Originally proposed by ecological economists, the concept of ecosystem services has gained traction in demonstrating the importance of ecosystems for providing goods and services to society. While much work has sought to develop and operationalise the concept as the basis of scientific research and ecosystem conservation, most thinking and practice around ecosystem services is based on a view of ecosystems as biophysical systems that interact with, yet are separate from, people. In this article, we build on critiques that this conceptual separation of nature and society is problematic, both in theory and practice, because it overlooks the multiple ways in which ecosystems are shaped by, and shape, human processes over time and space, both materially and symbolically. We propose advances in two directions. First, we retheorize ecosystem services as co-produced by biophysical and social processes, both materially and symbolically and over space and time, by ontologically redefining ecosystems as cultural landscapes. By doing so, we recognise the power relations that underpin the co-constitution of ecosystems and their users, including the continued dominance of formal science in producing knowledge about them. Second, we explore the epistemological implications of this retheorization: acknowledging that ecosystems are also social implies that human influences and meanings are not external to, but part of, ecosystem services. This expands the types of knowledge that are needed to better understand socio-ecological interactions, and inform the design and effectiveness of policy interventions.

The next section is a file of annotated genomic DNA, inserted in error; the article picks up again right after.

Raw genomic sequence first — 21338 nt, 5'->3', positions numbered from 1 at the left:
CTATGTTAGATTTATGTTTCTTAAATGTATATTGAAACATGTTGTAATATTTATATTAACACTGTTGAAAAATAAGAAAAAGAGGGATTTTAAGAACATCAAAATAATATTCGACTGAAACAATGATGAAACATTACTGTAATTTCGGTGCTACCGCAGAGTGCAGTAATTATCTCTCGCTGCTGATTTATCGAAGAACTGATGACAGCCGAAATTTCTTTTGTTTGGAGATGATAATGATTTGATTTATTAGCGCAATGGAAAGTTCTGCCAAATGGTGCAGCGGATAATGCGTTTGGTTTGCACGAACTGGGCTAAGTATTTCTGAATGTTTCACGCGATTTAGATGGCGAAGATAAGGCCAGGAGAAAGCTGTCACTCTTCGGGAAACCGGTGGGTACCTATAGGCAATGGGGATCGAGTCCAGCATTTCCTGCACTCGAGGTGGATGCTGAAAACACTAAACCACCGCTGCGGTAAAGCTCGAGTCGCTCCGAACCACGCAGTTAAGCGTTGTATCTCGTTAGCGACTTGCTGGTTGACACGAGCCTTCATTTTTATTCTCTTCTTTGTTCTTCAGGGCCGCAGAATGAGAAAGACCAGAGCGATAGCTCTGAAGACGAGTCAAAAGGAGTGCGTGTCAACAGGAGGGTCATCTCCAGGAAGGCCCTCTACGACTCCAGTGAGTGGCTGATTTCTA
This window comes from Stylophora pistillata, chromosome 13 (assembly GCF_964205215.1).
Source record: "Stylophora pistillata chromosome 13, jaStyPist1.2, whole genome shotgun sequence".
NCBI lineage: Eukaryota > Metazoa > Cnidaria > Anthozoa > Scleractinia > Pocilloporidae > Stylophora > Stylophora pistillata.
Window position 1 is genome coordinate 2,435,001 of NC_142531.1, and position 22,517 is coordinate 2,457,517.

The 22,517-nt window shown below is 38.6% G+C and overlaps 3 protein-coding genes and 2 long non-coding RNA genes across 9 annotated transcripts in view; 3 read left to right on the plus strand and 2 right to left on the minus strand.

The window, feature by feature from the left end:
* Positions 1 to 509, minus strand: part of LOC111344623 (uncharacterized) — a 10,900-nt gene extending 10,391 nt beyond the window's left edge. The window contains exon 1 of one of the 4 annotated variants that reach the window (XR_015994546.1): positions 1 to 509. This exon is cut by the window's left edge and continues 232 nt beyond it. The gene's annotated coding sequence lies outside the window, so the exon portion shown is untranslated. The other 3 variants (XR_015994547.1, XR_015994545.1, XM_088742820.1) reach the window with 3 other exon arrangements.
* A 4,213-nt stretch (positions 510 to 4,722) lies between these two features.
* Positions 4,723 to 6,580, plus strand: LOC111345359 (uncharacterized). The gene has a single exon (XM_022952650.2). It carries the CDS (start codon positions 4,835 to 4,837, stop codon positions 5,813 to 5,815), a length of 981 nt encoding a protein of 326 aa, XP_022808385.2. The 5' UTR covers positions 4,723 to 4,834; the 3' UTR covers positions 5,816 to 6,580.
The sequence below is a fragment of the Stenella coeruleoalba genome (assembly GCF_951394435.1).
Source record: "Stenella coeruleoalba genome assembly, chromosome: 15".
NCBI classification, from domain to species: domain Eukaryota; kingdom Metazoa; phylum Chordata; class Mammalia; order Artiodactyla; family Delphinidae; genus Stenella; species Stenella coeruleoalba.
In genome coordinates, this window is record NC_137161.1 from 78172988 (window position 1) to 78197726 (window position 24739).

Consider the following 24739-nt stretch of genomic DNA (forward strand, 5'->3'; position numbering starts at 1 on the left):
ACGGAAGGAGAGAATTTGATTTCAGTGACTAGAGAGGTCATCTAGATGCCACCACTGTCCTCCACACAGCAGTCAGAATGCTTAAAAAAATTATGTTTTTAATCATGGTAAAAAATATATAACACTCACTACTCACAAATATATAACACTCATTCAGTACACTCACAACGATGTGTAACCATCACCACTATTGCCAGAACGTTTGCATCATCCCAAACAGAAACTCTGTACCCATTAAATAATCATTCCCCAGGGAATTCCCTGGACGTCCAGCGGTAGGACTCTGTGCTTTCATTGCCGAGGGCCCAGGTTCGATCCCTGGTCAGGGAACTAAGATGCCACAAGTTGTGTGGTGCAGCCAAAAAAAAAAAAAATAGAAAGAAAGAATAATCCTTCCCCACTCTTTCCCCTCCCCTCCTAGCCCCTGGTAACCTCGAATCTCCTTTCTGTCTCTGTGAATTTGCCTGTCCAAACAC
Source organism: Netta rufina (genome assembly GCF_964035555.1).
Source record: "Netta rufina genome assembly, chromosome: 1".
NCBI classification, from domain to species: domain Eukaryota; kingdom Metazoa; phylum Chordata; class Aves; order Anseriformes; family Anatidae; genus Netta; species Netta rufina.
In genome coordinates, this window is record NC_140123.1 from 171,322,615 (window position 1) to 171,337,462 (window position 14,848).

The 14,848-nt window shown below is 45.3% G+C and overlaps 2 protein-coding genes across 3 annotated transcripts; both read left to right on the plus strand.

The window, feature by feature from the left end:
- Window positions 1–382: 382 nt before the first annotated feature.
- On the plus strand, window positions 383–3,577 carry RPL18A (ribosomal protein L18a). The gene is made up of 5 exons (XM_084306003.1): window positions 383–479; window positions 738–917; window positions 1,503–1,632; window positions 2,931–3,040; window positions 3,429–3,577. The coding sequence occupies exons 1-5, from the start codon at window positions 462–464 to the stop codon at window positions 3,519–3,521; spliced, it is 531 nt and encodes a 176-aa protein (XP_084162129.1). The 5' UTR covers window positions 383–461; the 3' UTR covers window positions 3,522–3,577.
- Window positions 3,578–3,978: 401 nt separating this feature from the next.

|Number of pages||19|
|Journal||International Journal of Environmental, Cultural, Economic and Social Sustainability|
|Publication status||Published - 27 Oct 2020|